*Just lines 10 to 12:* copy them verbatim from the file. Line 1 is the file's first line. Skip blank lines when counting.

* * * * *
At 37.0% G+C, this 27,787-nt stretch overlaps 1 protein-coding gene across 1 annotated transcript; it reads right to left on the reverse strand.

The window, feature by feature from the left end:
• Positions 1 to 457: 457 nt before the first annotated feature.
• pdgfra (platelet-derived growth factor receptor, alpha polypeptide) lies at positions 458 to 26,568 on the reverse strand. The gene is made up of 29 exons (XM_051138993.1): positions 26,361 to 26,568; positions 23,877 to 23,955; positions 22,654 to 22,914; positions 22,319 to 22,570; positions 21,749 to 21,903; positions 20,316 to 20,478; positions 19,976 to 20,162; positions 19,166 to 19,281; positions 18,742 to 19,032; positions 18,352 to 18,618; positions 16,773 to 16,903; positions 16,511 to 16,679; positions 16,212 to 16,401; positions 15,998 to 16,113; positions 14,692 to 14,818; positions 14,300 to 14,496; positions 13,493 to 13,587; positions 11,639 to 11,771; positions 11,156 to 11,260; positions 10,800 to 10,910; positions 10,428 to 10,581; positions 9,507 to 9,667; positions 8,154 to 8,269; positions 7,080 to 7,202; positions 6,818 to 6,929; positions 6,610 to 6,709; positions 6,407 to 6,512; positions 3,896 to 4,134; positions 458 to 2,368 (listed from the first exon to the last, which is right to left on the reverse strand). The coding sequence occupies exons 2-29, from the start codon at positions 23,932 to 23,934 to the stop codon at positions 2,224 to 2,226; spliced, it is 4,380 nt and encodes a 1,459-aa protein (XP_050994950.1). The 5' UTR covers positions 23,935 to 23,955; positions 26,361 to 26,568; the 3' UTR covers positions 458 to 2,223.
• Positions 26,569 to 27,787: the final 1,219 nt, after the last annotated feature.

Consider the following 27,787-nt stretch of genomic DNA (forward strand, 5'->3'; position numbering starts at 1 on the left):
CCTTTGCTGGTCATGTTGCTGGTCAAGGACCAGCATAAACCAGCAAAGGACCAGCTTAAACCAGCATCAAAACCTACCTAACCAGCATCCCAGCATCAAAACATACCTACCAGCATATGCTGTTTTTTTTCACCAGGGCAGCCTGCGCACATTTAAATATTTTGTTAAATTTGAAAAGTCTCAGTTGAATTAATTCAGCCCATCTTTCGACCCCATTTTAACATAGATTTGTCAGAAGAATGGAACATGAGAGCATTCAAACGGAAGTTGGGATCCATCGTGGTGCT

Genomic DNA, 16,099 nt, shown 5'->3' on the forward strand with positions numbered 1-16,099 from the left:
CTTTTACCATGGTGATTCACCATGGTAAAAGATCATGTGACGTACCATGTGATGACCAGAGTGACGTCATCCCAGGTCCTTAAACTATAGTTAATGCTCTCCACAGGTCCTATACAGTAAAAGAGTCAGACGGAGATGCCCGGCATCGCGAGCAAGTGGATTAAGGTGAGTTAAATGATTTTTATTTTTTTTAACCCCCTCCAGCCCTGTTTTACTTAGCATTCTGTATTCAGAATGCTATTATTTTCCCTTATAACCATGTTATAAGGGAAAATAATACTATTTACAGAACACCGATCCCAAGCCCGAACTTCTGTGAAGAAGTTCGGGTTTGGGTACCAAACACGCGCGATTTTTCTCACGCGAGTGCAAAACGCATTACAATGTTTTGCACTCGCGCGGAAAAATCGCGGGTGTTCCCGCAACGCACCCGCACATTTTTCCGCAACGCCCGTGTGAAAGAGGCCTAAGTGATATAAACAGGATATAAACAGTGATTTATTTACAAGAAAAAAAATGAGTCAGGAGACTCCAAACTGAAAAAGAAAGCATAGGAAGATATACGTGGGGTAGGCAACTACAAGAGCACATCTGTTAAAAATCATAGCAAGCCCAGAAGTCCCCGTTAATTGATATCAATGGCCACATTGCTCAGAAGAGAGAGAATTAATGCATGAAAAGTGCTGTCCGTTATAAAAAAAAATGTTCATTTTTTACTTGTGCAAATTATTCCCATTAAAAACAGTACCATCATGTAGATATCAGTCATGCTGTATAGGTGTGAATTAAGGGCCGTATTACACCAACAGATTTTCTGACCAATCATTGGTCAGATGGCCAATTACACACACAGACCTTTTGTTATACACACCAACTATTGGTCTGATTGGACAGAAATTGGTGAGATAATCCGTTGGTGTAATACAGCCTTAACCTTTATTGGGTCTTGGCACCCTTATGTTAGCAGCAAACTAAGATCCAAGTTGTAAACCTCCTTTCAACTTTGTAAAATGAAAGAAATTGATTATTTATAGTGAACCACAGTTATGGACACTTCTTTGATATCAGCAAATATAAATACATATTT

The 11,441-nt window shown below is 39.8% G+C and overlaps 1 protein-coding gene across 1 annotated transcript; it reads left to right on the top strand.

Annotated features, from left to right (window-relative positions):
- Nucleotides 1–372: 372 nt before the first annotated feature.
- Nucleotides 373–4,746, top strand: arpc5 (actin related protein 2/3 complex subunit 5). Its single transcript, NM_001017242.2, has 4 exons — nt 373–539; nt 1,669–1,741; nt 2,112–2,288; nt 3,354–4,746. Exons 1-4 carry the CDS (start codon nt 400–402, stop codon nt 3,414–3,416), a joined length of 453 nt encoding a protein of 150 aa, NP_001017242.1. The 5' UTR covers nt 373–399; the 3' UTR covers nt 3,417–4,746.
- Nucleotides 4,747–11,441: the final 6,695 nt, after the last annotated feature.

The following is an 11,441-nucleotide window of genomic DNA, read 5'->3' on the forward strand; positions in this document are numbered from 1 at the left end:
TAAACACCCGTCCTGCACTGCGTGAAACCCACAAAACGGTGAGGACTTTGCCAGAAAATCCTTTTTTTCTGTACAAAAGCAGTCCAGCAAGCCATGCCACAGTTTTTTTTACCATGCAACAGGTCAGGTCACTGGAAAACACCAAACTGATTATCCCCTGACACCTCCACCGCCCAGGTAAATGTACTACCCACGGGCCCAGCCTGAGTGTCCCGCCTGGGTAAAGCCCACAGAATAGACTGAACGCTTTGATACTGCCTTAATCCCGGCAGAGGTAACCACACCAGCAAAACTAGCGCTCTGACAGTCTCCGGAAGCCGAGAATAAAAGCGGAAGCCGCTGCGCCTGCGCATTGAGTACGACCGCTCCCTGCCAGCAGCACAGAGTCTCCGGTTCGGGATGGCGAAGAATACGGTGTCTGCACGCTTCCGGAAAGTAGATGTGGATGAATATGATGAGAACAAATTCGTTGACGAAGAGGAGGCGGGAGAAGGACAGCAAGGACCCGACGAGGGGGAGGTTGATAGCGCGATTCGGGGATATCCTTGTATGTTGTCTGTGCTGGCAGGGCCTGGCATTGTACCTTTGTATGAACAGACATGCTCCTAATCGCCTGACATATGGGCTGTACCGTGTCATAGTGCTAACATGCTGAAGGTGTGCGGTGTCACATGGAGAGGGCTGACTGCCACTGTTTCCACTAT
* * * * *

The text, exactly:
The 11,441-nt window shown below is 39.8% G+C and overlaps 1 protein-coding gene across 1 annotated transcript; it reads left to right on the top strand.

Annotated features, from left to right (window-relative positions):
- Nucleotides 1–372: 372 nt before the first annotated feature.